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Artist Statement

Execution

The “Execution” series is a metaphor for putting yourself out there, with the realization that the likely outcome may be failure.  Although the artists are depicted at a point where the outcome is inferred but not known; they remain defiant.

The danger in these photographs is not real, but mental.  If the depictions were actual the potential and probable outcome would be more morbid and definite, the sacrifices much more tangibly dire.  The injuries here are symbolic and reference the artist’s psyche, not their physical being.  Although in many of these cases, the damaged psyche manifests itself in physical damage.

This series features young artists from varying disciplines who have made tangible sacrifices in the pursuit of their craft.  The artists sometimes appear bound and blindfolded, or preoccupied with a seemingly impossible task, making their most important physical tools (hands, eyes, mouth, etc) unusable.  Each portrait depicts the artist as being bound to a metaphorical object.  The object is directly related to their particular sacrifice and story.

The selection of artists is deliberate.  The stipulations being; up and coming but at the beginning of a potentially successful career, still struggling, clear end game goal, and effort spanning a significant span of time.

The gamut of sacrifices ranges from autoimmune diseases induced by stress and lifestyle to monetary and mental sacrifices to sacrifices of time.  The severity of sacrifices depicted varies greatly, but each is important and relevant to that particular subject’s struggle.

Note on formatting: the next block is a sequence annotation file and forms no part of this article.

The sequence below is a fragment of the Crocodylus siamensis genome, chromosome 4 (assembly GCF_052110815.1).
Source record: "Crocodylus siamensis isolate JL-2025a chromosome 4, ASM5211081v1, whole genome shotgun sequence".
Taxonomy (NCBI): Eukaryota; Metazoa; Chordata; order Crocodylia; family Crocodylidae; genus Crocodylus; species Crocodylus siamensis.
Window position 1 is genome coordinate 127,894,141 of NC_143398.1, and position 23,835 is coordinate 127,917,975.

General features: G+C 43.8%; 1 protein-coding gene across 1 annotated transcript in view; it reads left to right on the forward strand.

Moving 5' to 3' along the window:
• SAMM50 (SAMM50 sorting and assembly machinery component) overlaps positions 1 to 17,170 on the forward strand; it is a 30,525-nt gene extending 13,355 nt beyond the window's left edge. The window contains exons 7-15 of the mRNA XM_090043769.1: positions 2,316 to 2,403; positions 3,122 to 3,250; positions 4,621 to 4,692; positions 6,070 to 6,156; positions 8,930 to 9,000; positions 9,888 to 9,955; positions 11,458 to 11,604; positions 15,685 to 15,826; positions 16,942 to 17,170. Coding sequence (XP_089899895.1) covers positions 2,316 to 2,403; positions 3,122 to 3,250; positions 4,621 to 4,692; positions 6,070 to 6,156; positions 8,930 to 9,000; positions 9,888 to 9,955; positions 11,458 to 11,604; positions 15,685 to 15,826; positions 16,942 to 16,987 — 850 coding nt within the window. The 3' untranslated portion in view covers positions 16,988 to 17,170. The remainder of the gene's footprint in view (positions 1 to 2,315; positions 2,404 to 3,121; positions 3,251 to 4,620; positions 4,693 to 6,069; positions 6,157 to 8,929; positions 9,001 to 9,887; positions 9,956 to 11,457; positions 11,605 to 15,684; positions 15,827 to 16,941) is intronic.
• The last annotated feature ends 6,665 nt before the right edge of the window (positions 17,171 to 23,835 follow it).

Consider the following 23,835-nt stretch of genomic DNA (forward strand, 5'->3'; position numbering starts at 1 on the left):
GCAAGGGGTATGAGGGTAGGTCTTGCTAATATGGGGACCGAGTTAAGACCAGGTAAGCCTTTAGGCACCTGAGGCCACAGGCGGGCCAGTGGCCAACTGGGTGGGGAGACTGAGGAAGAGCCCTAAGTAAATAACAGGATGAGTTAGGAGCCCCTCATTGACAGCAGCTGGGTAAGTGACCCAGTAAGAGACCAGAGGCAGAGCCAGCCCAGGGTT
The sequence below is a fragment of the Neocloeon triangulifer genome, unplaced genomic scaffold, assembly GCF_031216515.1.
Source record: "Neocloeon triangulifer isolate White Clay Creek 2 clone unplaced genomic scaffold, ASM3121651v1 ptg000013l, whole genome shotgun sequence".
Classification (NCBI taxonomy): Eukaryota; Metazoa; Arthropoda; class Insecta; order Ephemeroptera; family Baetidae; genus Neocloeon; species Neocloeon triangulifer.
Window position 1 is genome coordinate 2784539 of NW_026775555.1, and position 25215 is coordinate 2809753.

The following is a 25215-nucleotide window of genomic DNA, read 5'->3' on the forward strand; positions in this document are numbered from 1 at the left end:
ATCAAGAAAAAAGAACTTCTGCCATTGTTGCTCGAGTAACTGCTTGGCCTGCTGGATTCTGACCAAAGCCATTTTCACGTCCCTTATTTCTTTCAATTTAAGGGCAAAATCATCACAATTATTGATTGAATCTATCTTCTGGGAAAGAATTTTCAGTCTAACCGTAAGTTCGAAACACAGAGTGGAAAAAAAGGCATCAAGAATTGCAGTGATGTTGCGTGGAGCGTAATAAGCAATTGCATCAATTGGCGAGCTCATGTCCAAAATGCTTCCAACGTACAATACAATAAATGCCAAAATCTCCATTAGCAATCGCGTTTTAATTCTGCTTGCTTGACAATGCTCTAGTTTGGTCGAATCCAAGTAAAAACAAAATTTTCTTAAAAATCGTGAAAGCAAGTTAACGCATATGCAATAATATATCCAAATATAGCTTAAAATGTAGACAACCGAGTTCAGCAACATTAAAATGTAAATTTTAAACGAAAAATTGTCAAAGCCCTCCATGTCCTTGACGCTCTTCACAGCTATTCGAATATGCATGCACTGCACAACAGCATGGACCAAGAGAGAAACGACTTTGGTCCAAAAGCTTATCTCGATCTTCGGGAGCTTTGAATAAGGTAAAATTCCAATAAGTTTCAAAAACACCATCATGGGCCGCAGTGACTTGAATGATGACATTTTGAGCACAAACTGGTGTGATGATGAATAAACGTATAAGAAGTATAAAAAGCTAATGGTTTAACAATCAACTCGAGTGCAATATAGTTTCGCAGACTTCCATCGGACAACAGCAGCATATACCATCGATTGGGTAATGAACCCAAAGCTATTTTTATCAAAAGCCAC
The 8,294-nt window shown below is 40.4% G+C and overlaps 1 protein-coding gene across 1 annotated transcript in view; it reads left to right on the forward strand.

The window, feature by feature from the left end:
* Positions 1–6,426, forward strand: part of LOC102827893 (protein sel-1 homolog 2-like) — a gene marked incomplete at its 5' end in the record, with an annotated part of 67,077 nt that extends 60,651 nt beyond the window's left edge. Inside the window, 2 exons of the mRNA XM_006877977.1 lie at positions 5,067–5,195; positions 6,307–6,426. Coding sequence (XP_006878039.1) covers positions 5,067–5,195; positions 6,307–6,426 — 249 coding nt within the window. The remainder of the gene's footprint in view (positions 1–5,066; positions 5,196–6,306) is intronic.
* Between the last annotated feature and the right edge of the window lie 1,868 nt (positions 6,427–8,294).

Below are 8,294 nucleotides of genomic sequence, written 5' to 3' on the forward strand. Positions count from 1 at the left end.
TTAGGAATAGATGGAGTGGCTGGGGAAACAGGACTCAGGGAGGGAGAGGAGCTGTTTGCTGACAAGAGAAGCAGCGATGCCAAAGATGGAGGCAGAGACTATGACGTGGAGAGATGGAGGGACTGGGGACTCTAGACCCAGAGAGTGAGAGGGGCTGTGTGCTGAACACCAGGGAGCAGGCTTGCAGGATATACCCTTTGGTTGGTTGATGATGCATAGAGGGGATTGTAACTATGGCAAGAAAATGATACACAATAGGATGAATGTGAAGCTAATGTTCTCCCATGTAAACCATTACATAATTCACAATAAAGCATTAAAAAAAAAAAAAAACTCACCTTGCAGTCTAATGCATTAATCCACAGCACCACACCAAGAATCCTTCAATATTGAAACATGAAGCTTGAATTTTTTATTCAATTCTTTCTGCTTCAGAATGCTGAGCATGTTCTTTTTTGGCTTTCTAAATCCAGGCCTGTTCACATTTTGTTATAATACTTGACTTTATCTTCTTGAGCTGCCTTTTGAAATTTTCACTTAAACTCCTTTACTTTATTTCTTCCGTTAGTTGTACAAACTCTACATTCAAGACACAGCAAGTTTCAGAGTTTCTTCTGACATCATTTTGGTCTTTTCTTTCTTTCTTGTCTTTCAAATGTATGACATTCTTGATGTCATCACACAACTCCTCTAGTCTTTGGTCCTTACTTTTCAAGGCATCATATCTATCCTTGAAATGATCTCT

The body of work also heavily deals with process.  The work is executed in a manner than spans the history of photography.  When we started the project the process worked backwards through time as the photo started as a digital negative, was then outputted to film, and finally printed onto an ambrotype.  One reason for this was to emphasize the timelessness of the act of sacrificing for a craft, vision, or dream.  In a similarly fitting way we were recently loaned a 24×20 mammoth camera from the early 1900s. This has allowed us to continue the project entirely in camera, still utilizing contemporary practices but creating something even more pure and unique. Cartier Bresson wrote, “There are no new ideas in the world, there’s only new arrangements of things.  Everything is new, every minute is new.  It means re-xamining.”  This is a story that’s been told before, and one that will be told again, but we feel our own stories need to be told now and in this way.